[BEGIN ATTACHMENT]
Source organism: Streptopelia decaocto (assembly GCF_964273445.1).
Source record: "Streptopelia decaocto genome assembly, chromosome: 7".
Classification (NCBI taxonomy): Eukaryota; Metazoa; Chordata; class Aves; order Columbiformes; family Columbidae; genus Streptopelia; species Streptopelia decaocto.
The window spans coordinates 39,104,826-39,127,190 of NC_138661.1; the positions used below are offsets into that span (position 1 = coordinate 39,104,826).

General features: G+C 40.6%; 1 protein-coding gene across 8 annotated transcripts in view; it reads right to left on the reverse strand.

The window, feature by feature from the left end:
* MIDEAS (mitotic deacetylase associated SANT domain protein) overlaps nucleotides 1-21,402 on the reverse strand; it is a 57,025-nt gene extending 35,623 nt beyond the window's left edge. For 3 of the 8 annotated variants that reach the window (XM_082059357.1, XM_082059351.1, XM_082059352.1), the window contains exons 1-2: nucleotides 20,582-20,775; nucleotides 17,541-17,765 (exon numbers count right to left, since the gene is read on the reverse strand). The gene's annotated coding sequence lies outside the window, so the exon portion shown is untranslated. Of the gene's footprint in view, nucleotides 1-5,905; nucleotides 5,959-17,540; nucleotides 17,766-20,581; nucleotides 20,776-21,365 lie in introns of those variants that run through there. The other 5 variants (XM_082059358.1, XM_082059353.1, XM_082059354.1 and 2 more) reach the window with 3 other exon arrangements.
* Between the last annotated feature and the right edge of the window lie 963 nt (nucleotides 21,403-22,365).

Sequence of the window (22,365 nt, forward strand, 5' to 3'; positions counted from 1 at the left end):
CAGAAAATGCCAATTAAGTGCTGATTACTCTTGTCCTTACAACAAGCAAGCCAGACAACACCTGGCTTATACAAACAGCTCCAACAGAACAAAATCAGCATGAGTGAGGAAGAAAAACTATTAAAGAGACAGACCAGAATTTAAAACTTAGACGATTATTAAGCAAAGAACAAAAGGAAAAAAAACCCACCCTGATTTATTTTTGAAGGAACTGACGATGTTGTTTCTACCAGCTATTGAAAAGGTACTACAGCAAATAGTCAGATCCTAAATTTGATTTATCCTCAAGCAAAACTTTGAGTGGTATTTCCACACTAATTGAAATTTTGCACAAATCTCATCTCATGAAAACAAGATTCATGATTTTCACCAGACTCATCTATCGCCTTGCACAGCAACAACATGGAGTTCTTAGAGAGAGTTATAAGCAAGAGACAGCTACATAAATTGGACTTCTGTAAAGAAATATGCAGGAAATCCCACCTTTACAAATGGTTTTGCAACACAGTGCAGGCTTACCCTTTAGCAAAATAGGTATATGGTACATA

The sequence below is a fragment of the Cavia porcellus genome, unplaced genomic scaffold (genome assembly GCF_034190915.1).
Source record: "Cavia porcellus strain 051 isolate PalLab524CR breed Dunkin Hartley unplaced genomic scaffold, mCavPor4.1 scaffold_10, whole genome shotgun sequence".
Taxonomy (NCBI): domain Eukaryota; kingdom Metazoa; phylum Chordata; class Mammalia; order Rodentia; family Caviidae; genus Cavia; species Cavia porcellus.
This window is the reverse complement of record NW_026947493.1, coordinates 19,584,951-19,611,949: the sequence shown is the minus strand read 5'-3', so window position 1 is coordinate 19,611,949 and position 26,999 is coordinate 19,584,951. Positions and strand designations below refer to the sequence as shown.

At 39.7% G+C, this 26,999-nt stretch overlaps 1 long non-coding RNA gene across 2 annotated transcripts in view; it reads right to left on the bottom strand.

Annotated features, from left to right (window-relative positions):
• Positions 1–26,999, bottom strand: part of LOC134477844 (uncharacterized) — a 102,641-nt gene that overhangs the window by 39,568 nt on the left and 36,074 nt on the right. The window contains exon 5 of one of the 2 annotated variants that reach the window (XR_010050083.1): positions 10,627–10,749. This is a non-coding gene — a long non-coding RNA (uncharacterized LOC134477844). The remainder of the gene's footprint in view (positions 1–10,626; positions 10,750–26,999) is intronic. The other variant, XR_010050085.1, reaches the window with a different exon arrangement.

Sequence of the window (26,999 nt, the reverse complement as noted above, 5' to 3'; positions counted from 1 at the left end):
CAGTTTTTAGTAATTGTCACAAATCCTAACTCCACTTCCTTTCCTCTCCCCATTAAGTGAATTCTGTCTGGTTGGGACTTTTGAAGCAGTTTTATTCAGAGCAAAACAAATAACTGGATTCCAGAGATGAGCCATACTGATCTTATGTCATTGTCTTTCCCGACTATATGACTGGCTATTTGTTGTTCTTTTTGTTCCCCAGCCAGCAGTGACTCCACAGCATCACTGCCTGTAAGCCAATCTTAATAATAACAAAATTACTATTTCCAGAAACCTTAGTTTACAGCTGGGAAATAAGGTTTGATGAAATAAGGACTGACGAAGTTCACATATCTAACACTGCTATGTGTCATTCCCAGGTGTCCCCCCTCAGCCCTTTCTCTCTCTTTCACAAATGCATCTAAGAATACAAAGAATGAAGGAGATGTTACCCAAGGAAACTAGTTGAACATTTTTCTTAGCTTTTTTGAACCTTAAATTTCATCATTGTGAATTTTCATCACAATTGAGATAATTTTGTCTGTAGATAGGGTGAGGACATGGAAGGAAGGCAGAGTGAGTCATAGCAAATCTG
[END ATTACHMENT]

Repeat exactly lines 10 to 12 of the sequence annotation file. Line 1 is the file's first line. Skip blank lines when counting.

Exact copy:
CAGAAAATGCCAATTAAGTGCTGATTACTCTTGTCCTTACAACAAGCAAGCCAGACAACACCTGGCTTATACAAACAGCTCCAACAGAACAAAATCAGCATGAGTGAGGAAGAAAAACTATTAAAGAGACAGACCAGAATTTAAAACTTAGACGATTATTAAGCAAAGAACAAAAGGAAAAAAAACCCACCCTGATTTATTTTTGAAGGAACTGACGATGTTGTTTCTACCAGCTATTGAAAAGGTACTACAGCAAATAGTCAGATCCTAAATTTGATTTATCCTCAAGCAAAACTTTGAGTGGTATTTCCACACTAATTGAAATTTTGCACAAATCTCATCTCATGAAAACAAGATTCATGATTTTCACCAGACTCATCTATCGCCTTGCACAGCAACAACATGGAGTTCTTAGAGAGAGTTATAAGCAAGAGACAGCTACATAAATTGGACTTCTGTAAAGAAATATGCAGGAAATCCCACCTTTACAAATGGTTTTGCAACACAGTGCAGGCTTACCCTTTAGCAAAATAGGTATATGGTACATA

The sequence below is a fragment of the Cavia porcellus genome, unplaced genomic scaffold (genome assembly GCF_034190915.1).
Source record: "Cavia porcellus strain 051 isolate PalLab524CR breed Dunkin Hartley unplaced genomic scaffold, mCavPor4.1 scaffold_10, whole genome shotgun sequence".